The Law Firms continued to litigate on the State's behalf for more than four years. On August 28, 2020, litigation ended with the execution of a settlement agreement (the Settlement Agreement). The Settlement Agreement required the DOE to immediately pay the State $600 million, "inclusive of interest, with each party to bear its own costs, attorney fees, and expenses." Three days later, Wilson announced he would pay the Law Firms $75 million in attorneys' fees pursuant to

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the Fee Agreement. This amount included costs and expenses and represented 12.5% of the State's gross recovery.

Seeking to enjoin payment to the Law Firms, Appellants filed a complaint and motion for preliminary injunction against Wilson. Appellants alleged that because attorneys' fees were not awarded by court order or settlement, South Carolina Code subsection 1-7-150(B)[1] requires the entire $600 million settlement to be deposited in the State's General Fund. Appellants also argued the attorneys' fee amount was patently unreasonable and, therefore, requires court approval. When Appellants learned Wilson had already disbursed the $75 million,[2] they amended their complaint to name the Law Firms as defendants and filed another motion for preliminary injunction.

Judge Alison Lee denied Appellants' motion and found they lacked public importance standing. Specifically, Judge Lee concluded the critical element of a "need for future guidance" was absent:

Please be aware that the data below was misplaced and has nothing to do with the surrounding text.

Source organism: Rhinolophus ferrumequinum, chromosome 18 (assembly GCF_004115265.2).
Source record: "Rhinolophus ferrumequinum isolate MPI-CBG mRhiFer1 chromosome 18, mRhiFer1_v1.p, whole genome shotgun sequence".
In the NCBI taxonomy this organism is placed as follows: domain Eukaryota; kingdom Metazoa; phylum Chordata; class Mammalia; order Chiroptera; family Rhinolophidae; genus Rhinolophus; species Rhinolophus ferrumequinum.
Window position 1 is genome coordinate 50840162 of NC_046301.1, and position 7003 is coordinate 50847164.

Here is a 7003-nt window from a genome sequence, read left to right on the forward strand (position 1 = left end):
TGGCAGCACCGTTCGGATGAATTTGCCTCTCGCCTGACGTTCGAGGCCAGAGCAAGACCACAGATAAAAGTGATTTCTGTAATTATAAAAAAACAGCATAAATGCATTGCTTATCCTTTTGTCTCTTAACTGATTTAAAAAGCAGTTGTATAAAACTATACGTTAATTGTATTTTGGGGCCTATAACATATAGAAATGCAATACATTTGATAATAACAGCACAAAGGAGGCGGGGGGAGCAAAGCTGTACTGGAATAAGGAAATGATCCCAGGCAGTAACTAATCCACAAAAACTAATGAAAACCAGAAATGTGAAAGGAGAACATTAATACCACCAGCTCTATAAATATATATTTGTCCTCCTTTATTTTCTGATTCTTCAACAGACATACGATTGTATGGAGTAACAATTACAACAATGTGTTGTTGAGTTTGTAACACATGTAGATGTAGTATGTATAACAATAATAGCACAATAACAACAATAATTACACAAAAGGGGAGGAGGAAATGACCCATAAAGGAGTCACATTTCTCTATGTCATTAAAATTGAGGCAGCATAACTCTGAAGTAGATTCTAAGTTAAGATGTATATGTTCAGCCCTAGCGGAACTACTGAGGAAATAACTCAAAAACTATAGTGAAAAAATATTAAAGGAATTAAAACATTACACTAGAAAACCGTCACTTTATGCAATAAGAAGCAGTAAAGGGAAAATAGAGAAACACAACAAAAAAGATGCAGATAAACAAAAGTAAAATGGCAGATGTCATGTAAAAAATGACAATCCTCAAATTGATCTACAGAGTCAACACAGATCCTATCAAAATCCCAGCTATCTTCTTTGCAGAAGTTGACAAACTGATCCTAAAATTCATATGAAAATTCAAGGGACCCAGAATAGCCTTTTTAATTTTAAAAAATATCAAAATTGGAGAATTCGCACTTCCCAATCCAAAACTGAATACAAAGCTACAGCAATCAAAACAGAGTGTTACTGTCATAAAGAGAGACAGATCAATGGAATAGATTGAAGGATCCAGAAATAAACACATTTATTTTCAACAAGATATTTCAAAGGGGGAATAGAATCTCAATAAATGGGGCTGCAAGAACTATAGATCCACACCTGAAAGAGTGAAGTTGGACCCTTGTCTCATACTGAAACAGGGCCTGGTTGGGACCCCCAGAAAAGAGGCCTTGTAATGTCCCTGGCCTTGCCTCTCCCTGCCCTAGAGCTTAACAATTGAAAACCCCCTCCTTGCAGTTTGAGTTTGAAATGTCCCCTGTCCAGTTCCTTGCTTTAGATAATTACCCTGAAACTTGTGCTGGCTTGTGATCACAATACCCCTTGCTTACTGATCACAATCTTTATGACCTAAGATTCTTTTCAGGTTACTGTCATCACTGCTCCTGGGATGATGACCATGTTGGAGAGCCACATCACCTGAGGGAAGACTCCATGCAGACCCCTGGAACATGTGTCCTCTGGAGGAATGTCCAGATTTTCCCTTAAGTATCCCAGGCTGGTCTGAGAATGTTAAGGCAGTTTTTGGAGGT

Any judicial ruling on this matter would be entirely limited to the [Fee Agreement] and payment for services performed pursuant to this single contract.... Public importance standing is inappropriate here because there is no ruling the Court might make that would assist other courts resolving future arguments regarding outside litigation

Judge Lee also found Appellants lacked so-called "derivative standing" because unlike Wilson, who has authority to represent the State as its chief legal officer, Appellants "have no authority to represent the State['s] interests in this proceeding."

Respondents promptly moved to dismiss Appellants' complaint for lack of standing. Judge Kirk Griffin granted the motion, ruling "Judge Lee's findings [as to standing] are dispositive and require dismissal.... Nonetheless and in the

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alternative, this Court . . . concurs with and adopts Judge Lee's well-reasoned analysis and findings." Appellants appealed, and we certified the case for review.

We previously declined to exercise original jurisdiction over the merits of Appellants' claims. Therefore, our review is limited to (1) whether Judge Lee's finding that Appellants lack standing constitutes the law of the case and (2) whether Appellants have standing. We express no view as to the merits of Appellants' claims.

Standard of Review

A motion to dismiss for lack of standing challenges the court's subject matter jurisdiction. See Capital City Ins. Co. v. BP Staff,...